Tribal program in Grand Canyon to elevate Native perspectives
GRAND CANYON, Ariz. —At a recent Grand Canyon National Park (GCNP) stakeholder meeting, National Park Service Tribal Program Manager Mike Lyndon outlined a mission designed to elevate Native American perspectives and facilitate economic benefit to tribes traditionally associated with GCNP.
Lyndon, who has worked with local tribes for the past 15 years, said that parts of the park service mission are perfectly suited to working with Indigenous communities, such as identifying resources and special places in the Grand Canyon, understanding potential impacts and working to protect and preserve resources through collaboration and interpretation.
"(Interpretation is) basically just telling the story of the park and the human connection to this place," Lyndon said. "We are doing a tremendous amount of work in the interpretive arena."
Lyndon explained the reason the Tribal Program exists in Grand Canyon is because of the proximity to numerous tribal communities, many of which exist just outside of the park boundaries, including the Navajo, Hopi, Havasupai and Hualapai.
"Grand Canyon is an incredibly important place, a sacred place to the diverse cultures around Grand Canyon," he said. "Tribes have lots of specialized knowledge about this place and these resources, and if we incorporate that knowledge and consider that in our decision-making, we're better land managers."
Lyndon explained that he is working to facilitate GCNP's service to tribal communities, which will ensure stewardship of the park's resources will benefit tribal stakeholders.
The three-part mission will focus on interpretive development, economic development and increased outreach to indigenous communities.
Interpretive development focuses on ensuring visitors to the park see an increase in Indigenous narratives and information about Native partners, which will be culturally-accurate and told by Native Americans.
Part of the interpretive development plan includes significant modifications to areas of Desert View, which is located near the east entrance of GCNP.
"Given the significance of the site, its infrastructure, and proximity to neighboring tribal lands, the NPS is proposing to transform Desert View from a traditional scenic overlook and visitor services area into an Inter-tribal Cultural Heritage Site that provides opportunities for first-voice cultural interpretation from associated Native American Tribes, including cultural demonstrations, and enhances visitor orientation to both the cultural significance of the site and greater park, as well as information about tourism opportunities on surrounding tribal lands," the NPS stated on its park planning website.
According to the park, the development of the site plan is an ongoing cooperative effort between the NPS and a number of partners, including representatives from the Kaibab Band of Paiute Indians, Havasupai, Hopi, Hualapai, Navajo, Zuni and Yavapai-Apache tribes, Grand Canyon Association, American Indian Alaska Native Tourism Association (AIANTA), the Bureau of Indian Affairs and park concessionaires.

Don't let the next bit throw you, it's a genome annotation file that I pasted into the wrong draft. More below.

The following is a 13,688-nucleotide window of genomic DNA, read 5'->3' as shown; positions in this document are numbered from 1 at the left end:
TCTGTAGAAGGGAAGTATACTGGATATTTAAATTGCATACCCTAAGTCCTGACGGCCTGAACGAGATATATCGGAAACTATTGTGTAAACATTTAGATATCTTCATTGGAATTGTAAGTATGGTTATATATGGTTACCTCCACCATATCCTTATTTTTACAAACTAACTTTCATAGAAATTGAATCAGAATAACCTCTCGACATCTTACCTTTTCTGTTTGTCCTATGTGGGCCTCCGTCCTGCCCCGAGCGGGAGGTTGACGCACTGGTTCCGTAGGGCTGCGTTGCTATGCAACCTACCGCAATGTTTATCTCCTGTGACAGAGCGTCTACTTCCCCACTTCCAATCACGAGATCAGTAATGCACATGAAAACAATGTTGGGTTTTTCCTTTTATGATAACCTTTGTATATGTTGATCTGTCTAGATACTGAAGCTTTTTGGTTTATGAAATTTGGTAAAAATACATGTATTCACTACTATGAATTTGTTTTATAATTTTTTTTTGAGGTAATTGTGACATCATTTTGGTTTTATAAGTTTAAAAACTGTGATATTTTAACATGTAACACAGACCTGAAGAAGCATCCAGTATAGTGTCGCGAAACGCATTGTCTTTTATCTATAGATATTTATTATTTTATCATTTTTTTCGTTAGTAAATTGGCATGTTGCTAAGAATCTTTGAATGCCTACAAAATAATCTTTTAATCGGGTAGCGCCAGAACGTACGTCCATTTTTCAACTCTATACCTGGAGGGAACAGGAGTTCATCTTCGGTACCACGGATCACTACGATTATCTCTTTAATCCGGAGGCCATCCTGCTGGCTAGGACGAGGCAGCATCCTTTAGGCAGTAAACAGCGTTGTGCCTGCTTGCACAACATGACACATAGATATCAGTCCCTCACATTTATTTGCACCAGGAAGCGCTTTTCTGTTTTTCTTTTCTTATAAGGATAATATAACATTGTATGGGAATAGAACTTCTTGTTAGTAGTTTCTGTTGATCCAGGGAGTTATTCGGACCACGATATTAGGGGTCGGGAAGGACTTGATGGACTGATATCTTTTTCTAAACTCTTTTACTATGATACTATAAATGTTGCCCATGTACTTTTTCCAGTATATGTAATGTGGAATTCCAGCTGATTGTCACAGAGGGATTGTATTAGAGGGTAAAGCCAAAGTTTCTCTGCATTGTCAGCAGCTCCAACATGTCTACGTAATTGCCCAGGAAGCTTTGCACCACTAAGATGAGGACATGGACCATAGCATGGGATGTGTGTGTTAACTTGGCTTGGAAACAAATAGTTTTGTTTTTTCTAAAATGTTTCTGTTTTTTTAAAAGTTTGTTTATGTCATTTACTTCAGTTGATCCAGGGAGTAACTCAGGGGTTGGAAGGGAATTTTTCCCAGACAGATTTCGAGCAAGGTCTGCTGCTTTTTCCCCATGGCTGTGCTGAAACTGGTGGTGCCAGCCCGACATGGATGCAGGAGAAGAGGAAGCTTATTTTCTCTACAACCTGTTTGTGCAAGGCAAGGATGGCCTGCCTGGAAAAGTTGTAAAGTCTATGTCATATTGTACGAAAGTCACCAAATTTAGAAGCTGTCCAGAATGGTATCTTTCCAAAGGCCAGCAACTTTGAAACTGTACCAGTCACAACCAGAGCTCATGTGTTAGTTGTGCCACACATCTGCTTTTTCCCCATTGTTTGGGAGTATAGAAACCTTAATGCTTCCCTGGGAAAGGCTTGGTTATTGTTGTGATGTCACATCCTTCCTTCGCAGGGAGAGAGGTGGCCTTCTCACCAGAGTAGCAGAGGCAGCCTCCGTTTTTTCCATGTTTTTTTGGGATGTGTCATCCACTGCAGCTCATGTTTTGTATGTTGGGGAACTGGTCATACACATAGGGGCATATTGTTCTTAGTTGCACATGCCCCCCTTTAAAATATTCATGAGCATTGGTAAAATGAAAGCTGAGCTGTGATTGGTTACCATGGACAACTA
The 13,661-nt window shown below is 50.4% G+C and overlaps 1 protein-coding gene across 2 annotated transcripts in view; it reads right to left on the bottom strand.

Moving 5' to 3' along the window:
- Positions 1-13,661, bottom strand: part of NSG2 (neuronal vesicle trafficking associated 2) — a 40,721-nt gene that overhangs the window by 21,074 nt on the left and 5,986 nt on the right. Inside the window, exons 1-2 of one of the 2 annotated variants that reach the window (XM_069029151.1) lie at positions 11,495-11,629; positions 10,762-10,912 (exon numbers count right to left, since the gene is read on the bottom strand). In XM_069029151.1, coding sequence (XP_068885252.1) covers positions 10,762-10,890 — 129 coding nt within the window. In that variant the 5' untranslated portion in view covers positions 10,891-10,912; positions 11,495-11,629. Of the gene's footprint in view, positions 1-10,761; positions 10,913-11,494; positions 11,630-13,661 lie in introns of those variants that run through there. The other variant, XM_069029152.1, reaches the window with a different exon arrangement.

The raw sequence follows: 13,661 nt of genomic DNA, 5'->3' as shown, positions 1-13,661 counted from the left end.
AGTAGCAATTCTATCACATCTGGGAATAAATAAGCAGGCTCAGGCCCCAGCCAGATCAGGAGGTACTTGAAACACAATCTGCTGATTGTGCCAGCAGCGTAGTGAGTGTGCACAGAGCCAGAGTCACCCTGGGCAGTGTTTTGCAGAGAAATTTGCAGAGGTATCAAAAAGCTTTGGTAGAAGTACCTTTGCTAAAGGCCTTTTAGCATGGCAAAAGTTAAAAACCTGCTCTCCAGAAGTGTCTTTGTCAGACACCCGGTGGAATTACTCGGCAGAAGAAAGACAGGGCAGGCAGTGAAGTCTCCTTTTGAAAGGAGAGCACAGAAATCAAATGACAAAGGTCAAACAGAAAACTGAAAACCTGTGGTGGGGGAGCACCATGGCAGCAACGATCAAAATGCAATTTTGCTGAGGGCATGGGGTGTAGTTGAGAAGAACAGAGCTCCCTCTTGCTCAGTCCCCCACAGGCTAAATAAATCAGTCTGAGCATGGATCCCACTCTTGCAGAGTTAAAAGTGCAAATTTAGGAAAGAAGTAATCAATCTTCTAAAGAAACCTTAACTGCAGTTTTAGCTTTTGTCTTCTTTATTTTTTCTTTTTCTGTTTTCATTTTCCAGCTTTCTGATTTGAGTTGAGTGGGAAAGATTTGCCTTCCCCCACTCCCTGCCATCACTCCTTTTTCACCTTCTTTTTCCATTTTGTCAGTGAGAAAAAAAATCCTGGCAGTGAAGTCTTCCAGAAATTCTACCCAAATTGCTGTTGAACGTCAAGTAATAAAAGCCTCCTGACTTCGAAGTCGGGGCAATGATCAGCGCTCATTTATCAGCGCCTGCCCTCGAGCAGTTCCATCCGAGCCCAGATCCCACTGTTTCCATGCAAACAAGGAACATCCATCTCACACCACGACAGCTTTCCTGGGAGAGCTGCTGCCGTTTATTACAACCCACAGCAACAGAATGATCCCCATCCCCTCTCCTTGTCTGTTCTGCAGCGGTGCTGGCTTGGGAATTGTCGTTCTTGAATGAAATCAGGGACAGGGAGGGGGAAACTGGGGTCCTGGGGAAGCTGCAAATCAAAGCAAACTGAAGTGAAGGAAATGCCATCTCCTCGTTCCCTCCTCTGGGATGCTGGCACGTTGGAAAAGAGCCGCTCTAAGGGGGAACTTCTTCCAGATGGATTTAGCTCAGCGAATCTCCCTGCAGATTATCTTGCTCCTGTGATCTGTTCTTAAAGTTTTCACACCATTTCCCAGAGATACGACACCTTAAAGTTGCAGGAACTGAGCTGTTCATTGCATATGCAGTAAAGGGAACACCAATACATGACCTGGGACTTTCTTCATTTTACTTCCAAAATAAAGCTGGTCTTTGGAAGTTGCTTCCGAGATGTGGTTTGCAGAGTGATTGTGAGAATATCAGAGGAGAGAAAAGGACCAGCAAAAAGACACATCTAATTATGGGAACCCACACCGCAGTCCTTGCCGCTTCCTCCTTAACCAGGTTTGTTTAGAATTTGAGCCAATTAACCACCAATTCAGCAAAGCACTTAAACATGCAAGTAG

Lyndon explained that in addition to providing information to visitors, the park wants Native Americans visiting the park to see their cultural traditions being celebrated, and that Native people are being welcomed into the park.
According to Lyndon, GCNP generates $1.2 billion per year in economic benefit throughout Arizona, and the Tribal Program is having ongoing discussions with tribal partners about how to ensure the economic benefit extends to the Indigenous communities surrounding Grand Canyon.
Lyndon said the program's partner — Grand Canyon Trust, has been working to develop an "Indigenous economic summit" which he referred to as the Emergence Economic Summit, to explore ways to expand economic benefit to Native communities.
The summit, which so far does not have a tentative date, will take place "later this year" at Grand Canyon’s South Rim, and according to Lyndon, will include Native entrepreneurs, cultural representatives and community representatives.
Lyndon said that by increasing outreach to Indigenous communities, the program hopes to improve the representation of Native people in the area.
"In Coconino County, nearly a third of the population are Native people and so we are really trying to be out in Native communities and sharing information on employment opportunities and providing people with information on how to pursue those opportunities, if they are interested, in order to have more people working with us here in Grand Canyon to help steward these resources," Lyndon said.
Lyndon said that part of his position includes being a point of contact for members of the public who are interested in working with tribes, and particularly tribal members who are interested in the program.
"I'm happy to be a point of contact for folks and if I can't get you the information that you're after I can put you in contact with a more appropriate resource," Lyndon said.
More information is available from Lyndon at (928) 225-5732.